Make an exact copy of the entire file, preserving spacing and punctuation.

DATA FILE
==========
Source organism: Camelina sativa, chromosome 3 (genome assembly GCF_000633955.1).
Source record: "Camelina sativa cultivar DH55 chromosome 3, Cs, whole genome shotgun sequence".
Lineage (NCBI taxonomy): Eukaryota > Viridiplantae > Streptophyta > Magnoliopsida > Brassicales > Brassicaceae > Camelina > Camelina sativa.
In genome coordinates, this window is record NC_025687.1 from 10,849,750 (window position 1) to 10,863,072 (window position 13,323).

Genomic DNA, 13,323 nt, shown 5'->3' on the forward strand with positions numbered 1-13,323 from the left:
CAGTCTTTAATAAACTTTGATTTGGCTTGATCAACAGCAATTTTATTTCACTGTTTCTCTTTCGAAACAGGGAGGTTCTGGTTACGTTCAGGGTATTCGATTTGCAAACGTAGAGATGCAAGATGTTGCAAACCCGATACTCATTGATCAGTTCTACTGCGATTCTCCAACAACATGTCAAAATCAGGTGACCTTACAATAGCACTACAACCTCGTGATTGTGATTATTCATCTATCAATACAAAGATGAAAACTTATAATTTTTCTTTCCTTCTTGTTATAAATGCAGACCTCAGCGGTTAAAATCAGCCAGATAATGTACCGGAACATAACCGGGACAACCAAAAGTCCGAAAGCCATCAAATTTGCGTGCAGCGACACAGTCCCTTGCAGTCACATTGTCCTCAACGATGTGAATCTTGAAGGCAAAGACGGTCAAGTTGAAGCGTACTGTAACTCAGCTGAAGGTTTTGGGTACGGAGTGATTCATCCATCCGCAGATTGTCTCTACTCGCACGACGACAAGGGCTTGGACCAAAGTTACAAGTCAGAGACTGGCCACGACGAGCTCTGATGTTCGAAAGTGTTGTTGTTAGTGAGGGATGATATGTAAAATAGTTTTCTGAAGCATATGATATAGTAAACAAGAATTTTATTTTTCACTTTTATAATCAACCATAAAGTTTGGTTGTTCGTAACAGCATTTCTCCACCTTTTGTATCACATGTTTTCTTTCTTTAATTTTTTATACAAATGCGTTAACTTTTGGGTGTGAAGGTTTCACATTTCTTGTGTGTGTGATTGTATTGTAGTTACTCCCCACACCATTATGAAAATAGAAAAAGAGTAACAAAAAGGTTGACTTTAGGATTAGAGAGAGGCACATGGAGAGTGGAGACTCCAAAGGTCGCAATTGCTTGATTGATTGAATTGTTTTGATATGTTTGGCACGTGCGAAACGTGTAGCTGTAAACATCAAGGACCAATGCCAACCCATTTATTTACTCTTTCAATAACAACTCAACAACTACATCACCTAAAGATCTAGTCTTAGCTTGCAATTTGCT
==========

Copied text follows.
Source organism: Camelina sativa, chromosome 3 (genome assembly GCF_000633955.1).
Source record: "Camelina sativa cultivar DH55 chromosome 3, Cs, whole genome shotgun sequence".
Lineage (NCBI taxonomy): Eukaryota > Viridiplantae > Streptophyta > Magnoliopsida > Brassicales > Brassicaceae > Camelina > Camelina sativa.
In genome coordinates, this window is record NC_025687.1 from 10,849,750 (window position 1) to 10,863,072 (window position 13,323).

Genomic DNA, 13,323 nt, shown 5'->3' on the forward strand with positions numbered 1-13,323 from the left:
CAGTCTTTAATAAACTTTGATTTGGCTTGATCAACAGCAATTTTATTTCACTGTTTCTCTTTCGAAACAGGGAGGTTCTGGTTACGTTCAGGGTATTCGATTTGCAAACGTAGAGATGCAAGATGTTGCAAACCCGATACTCATTGATCAGTTCTACTGCGATTCTCCAACAACATGTCAAAATCAGGTGACCTTACAATAGCACTACAACCTCGTGATTGTGATTATTCATCTATCAATACAAAGATGAAAACTTATAATTTTTCTTTCCTTCTTGTTATAAATGCAGACCTCAGCGGTTAAAATCAGCCAGATAATGTACCGGAACATAACCGGGACAACCAAAAGTCCGAAAGCCATCAAATTTGCGTGCAGCGACACAGTCCCTTGCAGTCACATTGTCCTCAACGATGTGAATCTTGAAGGCAAAGACGGTCAAGTTGAAGCGTACTGTAACTCAGCTGAAGGTTTTGGGTACGGAGTGATTCATCCATCCGCAGATTGTCTCTACTCGCACGACGACAAGGGCTTGGACCAAAGTTACAAGTCAGAGACTGGCCACGACGAGCTCTGATGTTCGAAAGTGTTGTTGTTAGTGAGGGATGATATGTAAAATAGTTTTCTGAAGCATATGATATAGTAAACAAGAATTTTATTTTTCACTTTTATAATCAACCATAAAGTTTGGTTGTTCGTAACAGCATTTCTCCACCTTTTGTATCACATGTTTTCTTTCTTTAATTTTTTATACAAATGCGTTAACTTTTGGGTGTGAAGGTTTCACATTTCTTGTGTGTGTGATTGTATTGTAGTTACTCCCCACACCATTATGAAAATAGAAAAAGAGTAACAAAAAGGTTGACTTTAGGATTAGAGAGAGGCACATGGAGAGTGGAGACTCCAAAGGTCGCAATTGCTTGATTGATTGAATTGTTTTGATATGTTTGGCACGTGCGAAACGTGTAGCTGTAAACATCAAGGACCAATGCCAACCCATTTATTTACTCTTTCAATAACAACTCAACAACTACATCACCTAAAGATCTAGTCTTAGCTTGCAATTTGCT